A general linear mixed model analysis (nlme package in R 2.9.1, LMM) was used to test the relationship between female preference (the number of eggs spawned) and male dissimilarity (‘allele divergence’ and ‘allele summation’). Maximal models included male dissimilarity, order of male presentation and their interaction as fixed factors, and female identity as a random factor. A second order effect was also tested for ‘allele summation’ to simulate a scenario of female choice for optimal rather than maximal heterozygosity. For each maximal model, model simplification was performed using a stepwise deletion procedure [41]. The non-significant terms were sequentially removed and likelihood ratio tests (using Maximum Likelihood) were employed to ensure that model simplification did not significantly reduce the amount of variance explained. This process was repeated until the minimal adequate model was obtained. Each removed term was then entered back into the minimal adequate model to obtain its level of non-significance. We used a priori selected measures of dissimilarity, chosen according to [24]. Given that our assignment of three experimental males as dissimilar was questioned during refereeing, we ran all analyses with the full dataset (n = 20 females, File S3) and limited dataset (n = 17 females, File S4). Further, to provide a complete overview of model selection, we additionally used the MuMIn package [42], [43] to evaluate all possible candidate models, including model averaging. This procedure yielded an identical outcome (File S5). Note that the use of dissimilarity measures based on the full sequences (92 amino acids) rather than positively selected sites had no effect on the outcome of the analysis.


Females discriminated between similar and dissimilar males and spawned significantly more eggs with MHC-dissimilar males. The outcome was robust across both dissimilarity measures used, with the magnitude of dissimilarity between male and female important for female mating decisions (Figure 1). Measures of ‘allele divergence’ and ‘allele summation’ were correlated (Pearson, r19 = 0.679, p = 0.001). For both measures, minimal adequate models contained only male dissimilarity (Table 2). Neither order of presentation nor the interaction between male dissimilarity and order of presentation improved the model (LR tests, all p>0.35). No effect of optimal number of alleles was detected (second order effect of ‘allele summation’; LR tests: p = 0.291 for n = 20 and p = 0.845 for a subset of n = 17). An analysis coding males simply as similar or dissimilar (excluding a quantitative measure of dissimilarity) demonstrated strong differences between the two male categories when the three cases with problematic partner assignment were excluded (n = 17, p = 0.005), though the trend was not statistically significant when the full dataset was used (n = 20, p = 0.072) (Table 2, Figure 1c).

Figure 1. Relationship between measures of mate dissimilarity and female choice.

The measures of mate dissimilarity were (a) allele summation, (b) allele divergence and (c) simple contrast. Full (n = 20, left panel) and limited (n = 17, right panel) datasets were used for calculation. Female choice was measured as the number of eggs deposited by females when spawning with a particular male. Symbol size (a, b) represents the level of overlap of individual data points, with a maximum of 6 overlapping points (the largest square). The line represents the best fit of a simple linear regression. Error bars (c) represent ±1 standard error.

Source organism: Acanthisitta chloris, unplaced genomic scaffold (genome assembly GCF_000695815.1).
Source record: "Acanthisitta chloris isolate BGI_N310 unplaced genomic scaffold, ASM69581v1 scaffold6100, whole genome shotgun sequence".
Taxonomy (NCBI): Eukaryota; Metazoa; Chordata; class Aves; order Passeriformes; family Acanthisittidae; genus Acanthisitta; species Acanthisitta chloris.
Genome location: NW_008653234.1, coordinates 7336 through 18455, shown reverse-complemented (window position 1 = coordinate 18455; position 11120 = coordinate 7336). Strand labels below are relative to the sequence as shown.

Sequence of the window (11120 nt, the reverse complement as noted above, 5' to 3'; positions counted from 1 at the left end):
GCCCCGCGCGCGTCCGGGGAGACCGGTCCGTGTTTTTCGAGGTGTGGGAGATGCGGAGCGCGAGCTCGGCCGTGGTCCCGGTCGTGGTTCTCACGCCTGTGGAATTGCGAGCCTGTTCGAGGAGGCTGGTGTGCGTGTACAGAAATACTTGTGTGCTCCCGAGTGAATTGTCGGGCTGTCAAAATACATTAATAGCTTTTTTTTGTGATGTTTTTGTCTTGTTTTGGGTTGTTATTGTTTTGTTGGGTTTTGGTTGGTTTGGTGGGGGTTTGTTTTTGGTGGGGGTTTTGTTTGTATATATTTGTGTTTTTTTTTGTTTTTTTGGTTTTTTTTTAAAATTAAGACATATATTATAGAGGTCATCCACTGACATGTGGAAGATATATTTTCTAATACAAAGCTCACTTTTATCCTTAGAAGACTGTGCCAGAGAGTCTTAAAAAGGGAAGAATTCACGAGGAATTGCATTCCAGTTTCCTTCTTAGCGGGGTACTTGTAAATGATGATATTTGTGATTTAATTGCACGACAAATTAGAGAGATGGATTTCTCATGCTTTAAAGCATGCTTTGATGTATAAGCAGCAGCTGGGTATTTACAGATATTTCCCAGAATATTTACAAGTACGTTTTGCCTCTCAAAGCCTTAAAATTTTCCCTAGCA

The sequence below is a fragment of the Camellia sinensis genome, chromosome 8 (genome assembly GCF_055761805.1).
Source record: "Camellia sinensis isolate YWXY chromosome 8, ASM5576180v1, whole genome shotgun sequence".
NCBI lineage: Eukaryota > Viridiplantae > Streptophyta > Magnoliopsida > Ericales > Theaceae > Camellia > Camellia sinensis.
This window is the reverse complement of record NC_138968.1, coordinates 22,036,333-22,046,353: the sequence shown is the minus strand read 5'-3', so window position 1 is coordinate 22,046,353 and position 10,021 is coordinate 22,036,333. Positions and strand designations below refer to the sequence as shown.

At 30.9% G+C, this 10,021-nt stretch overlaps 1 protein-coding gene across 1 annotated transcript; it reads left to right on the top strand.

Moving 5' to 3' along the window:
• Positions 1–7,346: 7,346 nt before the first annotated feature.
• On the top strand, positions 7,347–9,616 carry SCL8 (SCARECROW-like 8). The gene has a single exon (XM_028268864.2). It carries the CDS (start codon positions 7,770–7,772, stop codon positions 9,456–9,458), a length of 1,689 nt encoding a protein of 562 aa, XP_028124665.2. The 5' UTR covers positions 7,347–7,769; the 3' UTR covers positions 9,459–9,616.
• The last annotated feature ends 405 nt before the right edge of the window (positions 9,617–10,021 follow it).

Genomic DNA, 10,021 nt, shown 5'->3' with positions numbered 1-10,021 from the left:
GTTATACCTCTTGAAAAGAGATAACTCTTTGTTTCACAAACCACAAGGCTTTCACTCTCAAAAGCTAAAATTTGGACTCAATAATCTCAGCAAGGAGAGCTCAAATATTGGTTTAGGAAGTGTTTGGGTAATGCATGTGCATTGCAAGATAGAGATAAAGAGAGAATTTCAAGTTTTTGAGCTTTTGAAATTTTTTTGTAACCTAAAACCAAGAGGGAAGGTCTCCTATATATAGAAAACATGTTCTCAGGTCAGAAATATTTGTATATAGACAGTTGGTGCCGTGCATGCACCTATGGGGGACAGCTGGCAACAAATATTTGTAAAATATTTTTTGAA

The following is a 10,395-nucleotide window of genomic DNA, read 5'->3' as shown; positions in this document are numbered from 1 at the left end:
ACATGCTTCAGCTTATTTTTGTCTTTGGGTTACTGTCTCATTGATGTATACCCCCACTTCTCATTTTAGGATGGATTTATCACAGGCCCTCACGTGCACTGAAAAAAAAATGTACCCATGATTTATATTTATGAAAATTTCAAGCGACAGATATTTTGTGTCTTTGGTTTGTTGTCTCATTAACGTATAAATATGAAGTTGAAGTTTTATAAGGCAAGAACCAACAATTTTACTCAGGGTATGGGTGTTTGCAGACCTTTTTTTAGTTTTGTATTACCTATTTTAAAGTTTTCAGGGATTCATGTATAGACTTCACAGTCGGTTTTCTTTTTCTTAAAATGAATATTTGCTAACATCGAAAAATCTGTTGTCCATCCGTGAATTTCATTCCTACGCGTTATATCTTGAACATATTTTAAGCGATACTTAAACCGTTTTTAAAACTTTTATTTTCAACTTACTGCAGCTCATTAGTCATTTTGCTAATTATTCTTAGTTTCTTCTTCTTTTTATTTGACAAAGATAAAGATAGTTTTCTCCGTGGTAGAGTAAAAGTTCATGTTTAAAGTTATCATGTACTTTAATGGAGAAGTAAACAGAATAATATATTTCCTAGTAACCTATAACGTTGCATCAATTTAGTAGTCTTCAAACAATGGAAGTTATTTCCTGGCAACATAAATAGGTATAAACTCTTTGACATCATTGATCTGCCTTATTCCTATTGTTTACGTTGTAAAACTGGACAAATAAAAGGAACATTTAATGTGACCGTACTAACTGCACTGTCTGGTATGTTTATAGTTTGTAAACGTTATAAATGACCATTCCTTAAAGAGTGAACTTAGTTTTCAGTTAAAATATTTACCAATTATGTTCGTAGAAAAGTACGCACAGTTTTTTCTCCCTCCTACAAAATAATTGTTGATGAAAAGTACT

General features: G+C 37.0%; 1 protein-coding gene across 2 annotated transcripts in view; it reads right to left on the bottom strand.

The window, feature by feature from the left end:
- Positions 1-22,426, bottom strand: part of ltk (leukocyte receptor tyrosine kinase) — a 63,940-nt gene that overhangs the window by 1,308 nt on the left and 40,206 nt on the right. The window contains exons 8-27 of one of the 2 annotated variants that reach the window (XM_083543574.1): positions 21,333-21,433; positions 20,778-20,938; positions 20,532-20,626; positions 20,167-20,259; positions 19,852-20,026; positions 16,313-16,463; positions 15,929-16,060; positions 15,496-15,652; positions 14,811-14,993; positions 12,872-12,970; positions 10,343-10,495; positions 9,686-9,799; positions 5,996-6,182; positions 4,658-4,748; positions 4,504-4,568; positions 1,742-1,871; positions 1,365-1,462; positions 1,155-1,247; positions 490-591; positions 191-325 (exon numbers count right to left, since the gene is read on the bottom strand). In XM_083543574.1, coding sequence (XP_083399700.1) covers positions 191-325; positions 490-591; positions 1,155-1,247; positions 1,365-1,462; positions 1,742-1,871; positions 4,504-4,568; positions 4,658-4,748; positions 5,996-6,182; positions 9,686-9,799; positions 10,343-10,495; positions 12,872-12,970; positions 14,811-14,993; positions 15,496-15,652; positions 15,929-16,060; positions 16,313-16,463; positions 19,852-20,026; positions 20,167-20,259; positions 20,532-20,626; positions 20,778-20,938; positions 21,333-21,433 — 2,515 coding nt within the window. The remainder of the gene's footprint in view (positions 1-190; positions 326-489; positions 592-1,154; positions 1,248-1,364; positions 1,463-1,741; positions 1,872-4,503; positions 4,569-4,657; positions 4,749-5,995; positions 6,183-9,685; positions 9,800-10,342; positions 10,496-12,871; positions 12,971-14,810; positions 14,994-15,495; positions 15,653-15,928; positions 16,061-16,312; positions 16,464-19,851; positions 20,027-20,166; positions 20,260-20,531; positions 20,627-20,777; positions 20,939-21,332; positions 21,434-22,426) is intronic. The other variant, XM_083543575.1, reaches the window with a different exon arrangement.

Table 2. General Linear Mixed Models explaining female mate choice decision based on three measures of mate dissimilarity.


Confirmation that females from a range of taxa base their mate choice on cues associated with individual MHC profiles is accumulating, though evidence has so far chiefly been correlative. We used a direct experimental test of this hypothesis by contrasting the response of females to MHC-similar and MHC-dissimilar mates. Females spawned significantly more eggs with MHC-dissimilar males. Notably, the extent of dissimilarity was a significant factor. While we attempted to maximize the contrast between the two partners tested with each female, a lack of highly dissimilar males for some experimental replicates resulted in the use of males with intermediate dissimilarity. Interestingly, females did not lay eggs with these males (Figure 1b), suggesting that the level of mate dissimilarity is important and females are more likely to spawn with very dissimilar males. Fitness benefits of mate choice by female R. ocellatus arise through non-additive genetic effects [24], [25]. In this context, mate choice that takes advantage of a highly polymorphic genetic system, such as MHC, makes sense since these genes potentially enable individuals to avoid inbreeding and to select mates with complementary alleles. A mate choice system based on MHC also permits additive effects through preferences for specific MHC alleles, though there is no evidence for male additive genetic variance in the fitness of R. ocellatus [24].